In the early years, African-Americans were not allowed to read and write or serve in church leadership roles.
For several decades, it was a struggle for blacks to find their religious identities and educate themselves.
During the mid-1800's with limited resources, Elizabeth "Mother Mary" Lang along with one of her friends, began educating children and women of color inside her Baltimore home.
"She literally came here to Baltimore in the early 1800's and she lived in a house and she had a school in her house for children of color," said Sister Marcia Hall of the Oblate Sisters of Providence.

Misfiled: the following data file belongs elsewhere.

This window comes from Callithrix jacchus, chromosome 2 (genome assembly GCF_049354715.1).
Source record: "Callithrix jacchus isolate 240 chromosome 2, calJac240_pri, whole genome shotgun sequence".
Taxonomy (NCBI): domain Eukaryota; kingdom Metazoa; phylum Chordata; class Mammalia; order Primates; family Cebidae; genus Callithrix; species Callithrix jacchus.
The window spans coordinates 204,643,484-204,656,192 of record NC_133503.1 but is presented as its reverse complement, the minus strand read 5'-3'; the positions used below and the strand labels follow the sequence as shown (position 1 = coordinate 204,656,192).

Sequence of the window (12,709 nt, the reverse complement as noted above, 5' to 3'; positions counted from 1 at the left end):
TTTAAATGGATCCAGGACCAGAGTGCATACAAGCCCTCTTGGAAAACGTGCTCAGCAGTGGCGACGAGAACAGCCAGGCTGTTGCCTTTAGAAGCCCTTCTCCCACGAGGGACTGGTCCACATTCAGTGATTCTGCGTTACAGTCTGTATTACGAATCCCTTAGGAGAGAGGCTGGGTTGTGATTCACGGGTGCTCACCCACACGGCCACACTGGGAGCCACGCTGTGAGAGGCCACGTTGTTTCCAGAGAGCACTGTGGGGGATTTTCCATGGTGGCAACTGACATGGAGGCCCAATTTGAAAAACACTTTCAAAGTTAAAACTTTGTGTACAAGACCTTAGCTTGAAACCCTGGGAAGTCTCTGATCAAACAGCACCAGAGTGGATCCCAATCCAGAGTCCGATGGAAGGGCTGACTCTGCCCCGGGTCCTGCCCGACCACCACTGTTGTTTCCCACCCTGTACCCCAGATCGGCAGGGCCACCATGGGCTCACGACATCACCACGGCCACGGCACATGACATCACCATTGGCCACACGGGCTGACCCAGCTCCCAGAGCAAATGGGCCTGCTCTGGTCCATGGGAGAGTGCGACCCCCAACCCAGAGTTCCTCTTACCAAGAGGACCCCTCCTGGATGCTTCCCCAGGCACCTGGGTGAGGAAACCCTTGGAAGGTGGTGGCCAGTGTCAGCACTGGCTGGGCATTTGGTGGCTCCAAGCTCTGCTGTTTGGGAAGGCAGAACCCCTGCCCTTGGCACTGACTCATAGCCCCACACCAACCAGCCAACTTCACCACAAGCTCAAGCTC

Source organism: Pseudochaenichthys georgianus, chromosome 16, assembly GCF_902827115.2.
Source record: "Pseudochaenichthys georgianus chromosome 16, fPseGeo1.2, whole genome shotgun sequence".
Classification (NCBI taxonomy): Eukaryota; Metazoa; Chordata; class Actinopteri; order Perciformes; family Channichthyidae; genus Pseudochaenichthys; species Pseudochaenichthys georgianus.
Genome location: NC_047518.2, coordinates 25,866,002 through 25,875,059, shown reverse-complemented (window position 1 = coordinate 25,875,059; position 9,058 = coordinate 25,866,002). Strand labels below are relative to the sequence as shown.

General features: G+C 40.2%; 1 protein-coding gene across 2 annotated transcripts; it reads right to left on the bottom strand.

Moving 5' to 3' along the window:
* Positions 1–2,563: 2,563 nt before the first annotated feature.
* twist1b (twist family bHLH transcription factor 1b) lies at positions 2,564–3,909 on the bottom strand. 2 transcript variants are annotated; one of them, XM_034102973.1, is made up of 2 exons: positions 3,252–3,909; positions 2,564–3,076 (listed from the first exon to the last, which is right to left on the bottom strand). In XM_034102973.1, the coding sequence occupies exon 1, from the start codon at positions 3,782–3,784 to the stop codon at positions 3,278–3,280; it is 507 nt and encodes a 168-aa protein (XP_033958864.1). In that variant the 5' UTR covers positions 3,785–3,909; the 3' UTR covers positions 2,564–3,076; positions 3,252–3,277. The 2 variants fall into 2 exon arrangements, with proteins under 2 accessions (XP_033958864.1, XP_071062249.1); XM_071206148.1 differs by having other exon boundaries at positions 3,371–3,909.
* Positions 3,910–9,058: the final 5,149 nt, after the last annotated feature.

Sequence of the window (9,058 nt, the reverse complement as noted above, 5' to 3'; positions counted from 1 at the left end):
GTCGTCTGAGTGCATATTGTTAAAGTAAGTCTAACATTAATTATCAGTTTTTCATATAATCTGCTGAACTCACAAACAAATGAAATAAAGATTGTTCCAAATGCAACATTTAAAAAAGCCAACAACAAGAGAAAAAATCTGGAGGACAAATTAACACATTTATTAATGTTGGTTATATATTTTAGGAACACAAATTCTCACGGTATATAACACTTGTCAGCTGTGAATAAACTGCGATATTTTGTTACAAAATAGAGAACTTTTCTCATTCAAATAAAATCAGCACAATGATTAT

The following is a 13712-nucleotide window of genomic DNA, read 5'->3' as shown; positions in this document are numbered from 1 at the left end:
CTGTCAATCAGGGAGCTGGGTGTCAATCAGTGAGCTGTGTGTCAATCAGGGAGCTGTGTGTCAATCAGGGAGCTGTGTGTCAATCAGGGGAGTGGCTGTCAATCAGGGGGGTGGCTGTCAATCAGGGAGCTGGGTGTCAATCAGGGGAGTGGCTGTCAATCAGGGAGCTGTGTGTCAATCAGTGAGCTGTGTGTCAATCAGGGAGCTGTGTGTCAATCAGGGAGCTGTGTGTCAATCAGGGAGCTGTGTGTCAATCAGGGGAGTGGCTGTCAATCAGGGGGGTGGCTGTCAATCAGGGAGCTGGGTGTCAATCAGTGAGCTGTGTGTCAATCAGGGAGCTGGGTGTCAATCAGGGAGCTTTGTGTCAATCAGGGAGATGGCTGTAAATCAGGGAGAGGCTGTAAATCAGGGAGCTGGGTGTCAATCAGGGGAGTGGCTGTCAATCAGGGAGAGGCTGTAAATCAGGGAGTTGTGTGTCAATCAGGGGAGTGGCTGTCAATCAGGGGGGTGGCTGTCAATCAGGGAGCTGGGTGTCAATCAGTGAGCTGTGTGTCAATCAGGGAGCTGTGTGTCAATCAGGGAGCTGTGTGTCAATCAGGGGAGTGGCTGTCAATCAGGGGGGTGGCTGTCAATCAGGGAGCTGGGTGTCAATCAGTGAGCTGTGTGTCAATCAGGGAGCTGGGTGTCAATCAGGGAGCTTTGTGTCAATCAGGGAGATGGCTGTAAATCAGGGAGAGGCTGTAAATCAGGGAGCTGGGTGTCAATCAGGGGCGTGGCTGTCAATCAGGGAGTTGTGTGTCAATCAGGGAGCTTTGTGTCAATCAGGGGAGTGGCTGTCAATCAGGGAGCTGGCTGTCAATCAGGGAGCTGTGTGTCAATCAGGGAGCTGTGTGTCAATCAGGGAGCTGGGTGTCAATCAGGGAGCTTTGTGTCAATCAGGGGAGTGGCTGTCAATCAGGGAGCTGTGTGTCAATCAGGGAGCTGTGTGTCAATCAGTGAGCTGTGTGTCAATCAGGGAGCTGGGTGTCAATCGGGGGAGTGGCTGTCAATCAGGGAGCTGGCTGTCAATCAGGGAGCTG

With the help of Father James Joubert, Lang established the Oblate Sisters of Providence, the first successful Roman Catholic sisterhood in the world.
This was a significant accomplishment because it was developed by women of color.
"We have survived slavery, we survived a lot of different things," Hall said.
The Oblate Sisters of Providence continues to serve the community and provide outreach for the poor.
Bridging the Gap celebrates Black History Month by sharing the stories of Baltimore's African American history.